"It's a massive, system-wide problem," she said.
"Patients waiting long times on trolleys is really demoralising for nurses.
"Sometimes you leave a patient at the end of your night shift and you come back the next morning to find them still waiting. We have a national, regional shortage of nursing staff, and the ability to open extra beds is limited as the staff aren't out there.
"We are finding it hard to retain nurses. People are working very hard, with a smile on their faces, trying their best, but it is relentless.
"I have heard of nurses breaking down in tears.
"They are in moral distress - what's the best thing to do for multiple patients? People are having to make difficult decisions the best they can.
"The demands are unprecedented. There are a number of factors, such as the older population and a delay in community care packages. Discharges were also delayed over Christmas due to the lack of care packages.
"This is manifesting in the ED (emergency department), but it's a system-wide issue across all hospitals, trusts and the NIAS. They are all under acute, severe pressure."
A concerned Lisburn man who attended the eye casualty department at the Royal Victoria Hospital on Tuesday morning said he had been shocked to witness the pressure on the service. "The department was overflowing, and there were more and more people coming in," he revealed.
"There were people sitting in corridors and nurses bringing out extra chairs. I only saw three to four different doctors, and they were inundated.
"We were there for five hours, but there were people waiting far longer than us."
The South Eastern Trust said: "Every hospital across Northern Ireland, the rest of the UK and the Republic of Ireland is under extreme pressure, largely due to an increasing elderly population.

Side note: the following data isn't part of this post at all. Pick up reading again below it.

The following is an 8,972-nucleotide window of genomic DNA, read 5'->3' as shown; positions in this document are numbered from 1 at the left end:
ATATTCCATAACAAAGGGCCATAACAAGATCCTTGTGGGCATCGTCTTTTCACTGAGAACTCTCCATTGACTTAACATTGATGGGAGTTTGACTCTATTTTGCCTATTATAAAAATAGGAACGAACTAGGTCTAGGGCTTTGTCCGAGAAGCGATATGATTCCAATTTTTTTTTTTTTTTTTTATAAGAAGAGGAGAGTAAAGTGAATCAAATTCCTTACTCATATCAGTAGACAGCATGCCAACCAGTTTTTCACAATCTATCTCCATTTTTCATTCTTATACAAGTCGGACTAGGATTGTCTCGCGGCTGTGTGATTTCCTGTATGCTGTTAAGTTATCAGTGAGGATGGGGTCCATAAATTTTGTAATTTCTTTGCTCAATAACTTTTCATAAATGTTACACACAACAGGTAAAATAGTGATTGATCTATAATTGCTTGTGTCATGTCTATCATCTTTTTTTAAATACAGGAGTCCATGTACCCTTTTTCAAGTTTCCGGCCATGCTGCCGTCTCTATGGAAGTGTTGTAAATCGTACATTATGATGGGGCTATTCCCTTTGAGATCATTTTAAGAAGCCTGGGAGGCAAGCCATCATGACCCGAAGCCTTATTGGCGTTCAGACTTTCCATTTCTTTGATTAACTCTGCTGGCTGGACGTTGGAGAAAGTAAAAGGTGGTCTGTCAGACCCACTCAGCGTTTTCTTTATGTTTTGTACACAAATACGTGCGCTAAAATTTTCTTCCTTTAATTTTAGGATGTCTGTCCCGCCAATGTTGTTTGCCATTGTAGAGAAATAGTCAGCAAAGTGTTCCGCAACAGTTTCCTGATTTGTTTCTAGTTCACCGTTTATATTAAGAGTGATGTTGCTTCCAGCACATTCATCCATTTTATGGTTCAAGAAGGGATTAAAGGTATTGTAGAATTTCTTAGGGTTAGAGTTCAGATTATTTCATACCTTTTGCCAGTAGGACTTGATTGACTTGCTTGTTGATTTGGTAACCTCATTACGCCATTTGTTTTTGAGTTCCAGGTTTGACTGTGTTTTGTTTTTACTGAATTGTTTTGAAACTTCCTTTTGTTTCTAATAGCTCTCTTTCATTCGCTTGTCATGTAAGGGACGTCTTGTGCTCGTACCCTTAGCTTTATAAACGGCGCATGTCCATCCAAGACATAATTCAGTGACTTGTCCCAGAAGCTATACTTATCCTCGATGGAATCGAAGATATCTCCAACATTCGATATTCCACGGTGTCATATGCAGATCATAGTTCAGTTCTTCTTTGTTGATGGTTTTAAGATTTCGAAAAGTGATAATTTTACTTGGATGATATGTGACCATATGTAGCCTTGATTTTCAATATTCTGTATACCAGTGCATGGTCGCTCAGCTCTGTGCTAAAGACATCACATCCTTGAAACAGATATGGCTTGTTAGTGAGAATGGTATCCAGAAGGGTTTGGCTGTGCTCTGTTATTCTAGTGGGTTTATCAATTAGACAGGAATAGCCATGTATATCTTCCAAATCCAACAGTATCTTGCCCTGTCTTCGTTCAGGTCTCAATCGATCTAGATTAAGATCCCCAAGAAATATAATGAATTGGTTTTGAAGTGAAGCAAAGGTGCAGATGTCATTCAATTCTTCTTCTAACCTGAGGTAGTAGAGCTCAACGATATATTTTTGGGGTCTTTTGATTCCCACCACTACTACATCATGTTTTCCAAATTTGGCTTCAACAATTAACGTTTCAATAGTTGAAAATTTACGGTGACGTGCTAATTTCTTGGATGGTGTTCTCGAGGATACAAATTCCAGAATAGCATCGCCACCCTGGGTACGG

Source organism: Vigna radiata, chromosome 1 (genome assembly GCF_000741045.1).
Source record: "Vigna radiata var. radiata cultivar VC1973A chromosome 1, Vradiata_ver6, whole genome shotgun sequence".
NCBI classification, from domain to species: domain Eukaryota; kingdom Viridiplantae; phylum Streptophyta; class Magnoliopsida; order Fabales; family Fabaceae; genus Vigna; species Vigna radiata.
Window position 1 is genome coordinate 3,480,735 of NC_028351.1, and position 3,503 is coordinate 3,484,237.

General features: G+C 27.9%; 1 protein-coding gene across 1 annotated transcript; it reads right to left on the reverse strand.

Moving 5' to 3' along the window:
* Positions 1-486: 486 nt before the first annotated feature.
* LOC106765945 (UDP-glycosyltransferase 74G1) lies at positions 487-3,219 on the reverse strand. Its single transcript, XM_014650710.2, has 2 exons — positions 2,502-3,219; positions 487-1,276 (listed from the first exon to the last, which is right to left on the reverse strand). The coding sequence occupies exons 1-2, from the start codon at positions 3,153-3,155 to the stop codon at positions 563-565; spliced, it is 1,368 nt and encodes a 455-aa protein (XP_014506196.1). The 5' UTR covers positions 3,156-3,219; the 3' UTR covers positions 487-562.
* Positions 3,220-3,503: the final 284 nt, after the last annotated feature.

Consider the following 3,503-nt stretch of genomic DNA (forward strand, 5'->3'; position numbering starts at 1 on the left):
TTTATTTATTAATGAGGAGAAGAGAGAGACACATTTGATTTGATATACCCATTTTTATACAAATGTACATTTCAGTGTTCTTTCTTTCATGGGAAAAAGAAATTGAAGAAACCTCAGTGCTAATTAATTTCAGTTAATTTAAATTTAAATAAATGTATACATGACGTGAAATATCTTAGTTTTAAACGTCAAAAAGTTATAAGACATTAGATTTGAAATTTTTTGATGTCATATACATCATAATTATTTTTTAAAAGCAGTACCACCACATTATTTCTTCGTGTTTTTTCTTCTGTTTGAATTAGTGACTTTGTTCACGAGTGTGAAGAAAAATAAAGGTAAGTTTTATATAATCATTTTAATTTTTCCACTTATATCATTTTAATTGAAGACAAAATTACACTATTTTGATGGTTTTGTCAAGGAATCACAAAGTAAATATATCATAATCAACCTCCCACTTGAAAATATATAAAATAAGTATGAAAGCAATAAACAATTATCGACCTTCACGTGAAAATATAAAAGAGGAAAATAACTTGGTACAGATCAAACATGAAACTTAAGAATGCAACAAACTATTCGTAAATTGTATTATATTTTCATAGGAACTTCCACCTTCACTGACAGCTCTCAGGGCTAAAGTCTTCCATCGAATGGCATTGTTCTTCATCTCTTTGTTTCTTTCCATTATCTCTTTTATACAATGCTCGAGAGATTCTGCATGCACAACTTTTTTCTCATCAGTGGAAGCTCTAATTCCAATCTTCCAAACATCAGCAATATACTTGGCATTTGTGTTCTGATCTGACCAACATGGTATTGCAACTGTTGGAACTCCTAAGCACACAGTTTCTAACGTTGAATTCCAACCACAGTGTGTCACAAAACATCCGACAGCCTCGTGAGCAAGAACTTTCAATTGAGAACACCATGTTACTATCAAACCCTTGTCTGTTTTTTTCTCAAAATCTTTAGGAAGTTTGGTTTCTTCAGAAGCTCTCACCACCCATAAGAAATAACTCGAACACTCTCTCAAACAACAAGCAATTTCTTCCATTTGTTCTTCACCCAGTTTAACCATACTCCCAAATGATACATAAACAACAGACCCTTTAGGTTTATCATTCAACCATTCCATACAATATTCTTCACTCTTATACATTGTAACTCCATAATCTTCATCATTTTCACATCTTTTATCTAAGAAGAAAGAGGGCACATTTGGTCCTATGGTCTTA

"The Ulster Hospital, which serves a particularly elderly population, is under the greatest pressure it has ever been under.
"Despite full escalation measures in place including opening additional beds and fantastic work by our staff, who have volunteered for extra shifts and stayed beyond their rostered hours, there was regretfully a period when demand was so significant there was a backlog of ambulance handovers.
"It is important to stress that patients were fully cared for during this time."
It said that the trust had been unable to open four beds on one ward "due to nursing staff shortages" and had been "actively trying to recruit additional nursing staff".
The Ambulance Service said: "In normal times, we expect to turn our crews around within 30 minutes and achieve this in the majority of instances.
"Delays experienced by ambulance crews being unable to turnaround at emergency departments do have an impact on NIAS capacity to respond.
"The NIAS prioritises its workload based on the information provided by the callers.
"It responds to immediately life-threatening situations and the sickest patients as a priority.
"Increase in turnaround times has in some instances delayed response to these calls, but primarily to the lower acuity calls."
It also revealed that only five ambulance crews had been covering the Belfast area on New Year's Eve, but that the NIAS "normally aim to have seven crews covering this area".
Responding to concerns that the NIAS would be unable to respond to a major incident, it added: "In the event of a major incident, the NIAS would implement its major incident plan and would be confident of being able to respond."